I am working on problems such as :

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The charges on the side groups at each pH are found by the following rule:

  • at $\ce{pH < pK_a}$, $\ce{H+}$ on, protonated
  • at $\ce{pH > pK_a}$, $\ce{H+}$ off, deprotonated
  • at $\ce{pH = pK_a}$ , neutral

But why can we compare $\mathrm{p}H$ and $\mathrm{p}\ce{Ka}$ directly?

I just started my amino acids topic. In all my acid and base questions we always compared $\mathrm{p}H$ to $\mathrm{p}K_a$ using the Henderson Hasselbalch Equation:

$$\mathrm{p}H =\mathrm{p}K_a +\log \left( \frac{\ce[A^-]}{\ce{[HA]}} \right)$$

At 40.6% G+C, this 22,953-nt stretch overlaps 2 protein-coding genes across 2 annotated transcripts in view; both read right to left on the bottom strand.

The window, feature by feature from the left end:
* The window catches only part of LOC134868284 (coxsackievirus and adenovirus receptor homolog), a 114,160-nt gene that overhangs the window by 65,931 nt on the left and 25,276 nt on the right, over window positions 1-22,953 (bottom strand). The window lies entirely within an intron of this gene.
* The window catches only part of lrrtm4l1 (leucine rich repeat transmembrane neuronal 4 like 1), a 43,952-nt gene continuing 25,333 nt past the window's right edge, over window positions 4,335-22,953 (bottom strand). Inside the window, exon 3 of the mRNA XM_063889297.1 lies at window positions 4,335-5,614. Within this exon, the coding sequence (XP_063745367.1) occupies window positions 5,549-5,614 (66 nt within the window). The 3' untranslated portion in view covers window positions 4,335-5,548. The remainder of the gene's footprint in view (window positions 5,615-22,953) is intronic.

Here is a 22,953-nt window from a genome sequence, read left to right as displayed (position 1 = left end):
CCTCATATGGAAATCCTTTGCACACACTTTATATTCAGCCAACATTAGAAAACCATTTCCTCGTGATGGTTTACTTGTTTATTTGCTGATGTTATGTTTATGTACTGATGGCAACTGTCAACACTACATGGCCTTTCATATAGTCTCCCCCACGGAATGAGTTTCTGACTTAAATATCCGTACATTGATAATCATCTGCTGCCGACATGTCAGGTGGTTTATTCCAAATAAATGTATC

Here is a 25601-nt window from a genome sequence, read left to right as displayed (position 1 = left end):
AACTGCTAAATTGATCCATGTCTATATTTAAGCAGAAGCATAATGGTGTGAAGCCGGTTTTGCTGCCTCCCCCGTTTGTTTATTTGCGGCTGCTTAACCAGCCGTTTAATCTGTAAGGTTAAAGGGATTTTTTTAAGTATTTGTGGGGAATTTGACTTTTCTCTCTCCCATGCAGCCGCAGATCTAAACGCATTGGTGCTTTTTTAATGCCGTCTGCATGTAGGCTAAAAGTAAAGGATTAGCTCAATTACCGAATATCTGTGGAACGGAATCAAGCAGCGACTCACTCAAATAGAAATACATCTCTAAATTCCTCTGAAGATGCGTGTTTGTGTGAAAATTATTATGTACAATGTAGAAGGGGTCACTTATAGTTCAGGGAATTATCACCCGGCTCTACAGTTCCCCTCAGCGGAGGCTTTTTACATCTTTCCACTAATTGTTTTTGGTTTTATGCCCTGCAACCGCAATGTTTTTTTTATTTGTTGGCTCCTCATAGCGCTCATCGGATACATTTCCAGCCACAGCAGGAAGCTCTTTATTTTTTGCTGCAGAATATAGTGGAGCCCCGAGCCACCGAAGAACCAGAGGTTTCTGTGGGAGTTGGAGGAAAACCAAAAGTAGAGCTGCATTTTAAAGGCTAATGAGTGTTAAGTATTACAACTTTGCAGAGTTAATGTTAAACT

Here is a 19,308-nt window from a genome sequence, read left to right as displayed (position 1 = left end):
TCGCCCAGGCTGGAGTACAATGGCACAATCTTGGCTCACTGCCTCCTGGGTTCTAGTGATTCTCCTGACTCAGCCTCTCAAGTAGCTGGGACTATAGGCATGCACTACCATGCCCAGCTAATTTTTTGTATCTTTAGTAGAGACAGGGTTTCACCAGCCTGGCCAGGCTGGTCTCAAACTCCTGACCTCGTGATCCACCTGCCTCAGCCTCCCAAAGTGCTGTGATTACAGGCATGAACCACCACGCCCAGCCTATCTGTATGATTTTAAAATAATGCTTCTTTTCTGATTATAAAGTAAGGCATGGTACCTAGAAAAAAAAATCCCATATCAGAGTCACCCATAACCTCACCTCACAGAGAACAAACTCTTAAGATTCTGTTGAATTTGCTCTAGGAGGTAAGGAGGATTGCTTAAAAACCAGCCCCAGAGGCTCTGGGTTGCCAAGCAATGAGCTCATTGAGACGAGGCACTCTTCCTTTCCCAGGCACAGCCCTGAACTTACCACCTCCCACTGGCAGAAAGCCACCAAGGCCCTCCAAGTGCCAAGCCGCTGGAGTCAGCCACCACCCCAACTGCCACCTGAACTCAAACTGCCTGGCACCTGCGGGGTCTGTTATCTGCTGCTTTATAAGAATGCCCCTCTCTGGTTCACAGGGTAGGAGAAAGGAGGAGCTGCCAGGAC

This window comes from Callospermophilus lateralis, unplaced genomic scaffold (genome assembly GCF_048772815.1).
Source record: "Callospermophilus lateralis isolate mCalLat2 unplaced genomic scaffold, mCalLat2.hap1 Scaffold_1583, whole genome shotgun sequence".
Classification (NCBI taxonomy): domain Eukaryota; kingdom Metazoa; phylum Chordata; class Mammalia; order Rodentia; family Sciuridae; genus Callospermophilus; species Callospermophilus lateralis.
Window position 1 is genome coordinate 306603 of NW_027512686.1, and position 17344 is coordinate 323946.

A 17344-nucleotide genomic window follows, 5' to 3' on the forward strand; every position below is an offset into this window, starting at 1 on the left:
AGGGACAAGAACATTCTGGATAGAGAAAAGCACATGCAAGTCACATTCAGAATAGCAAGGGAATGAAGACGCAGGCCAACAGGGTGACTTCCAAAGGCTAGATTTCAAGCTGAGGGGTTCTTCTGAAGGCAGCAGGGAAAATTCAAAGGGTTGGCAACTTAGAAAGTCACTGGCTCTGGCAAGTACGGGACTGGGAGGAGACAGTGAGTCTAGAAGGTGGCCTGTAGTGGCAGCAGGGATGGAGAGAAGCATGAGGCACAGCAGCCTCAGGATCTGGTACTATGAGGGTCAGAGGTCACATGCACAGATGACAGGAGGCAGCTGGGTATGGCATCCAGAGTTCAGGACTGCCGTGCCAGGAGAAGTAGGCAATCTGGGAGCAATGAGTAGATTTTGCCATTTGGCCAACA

So why do we now compare $\mathrm{p}H$ to $\mathrm{p}K_a$ directly?


1 Answer 1


The properties you listed are correct, and all of them follow from the relationship described by the Henderson-Hasselbalch equation.

The equation shows a close relationship between $\mathrm{p}K_a$ and $\mathrm{p}H$. Note that $\ce{log ([A^{-}]/[HA])}$ equals zero when $\ce{[A^{-}]/[HA]}$ equals 1, and when $\ce{log ([A^{-}]/[HA])=0}$, $\mathrm{p}K_a=\mathrm{p}H$. This means that at the equivalence point, $\mathrm{p}H$ equals $\mathrm{p}K_a$.


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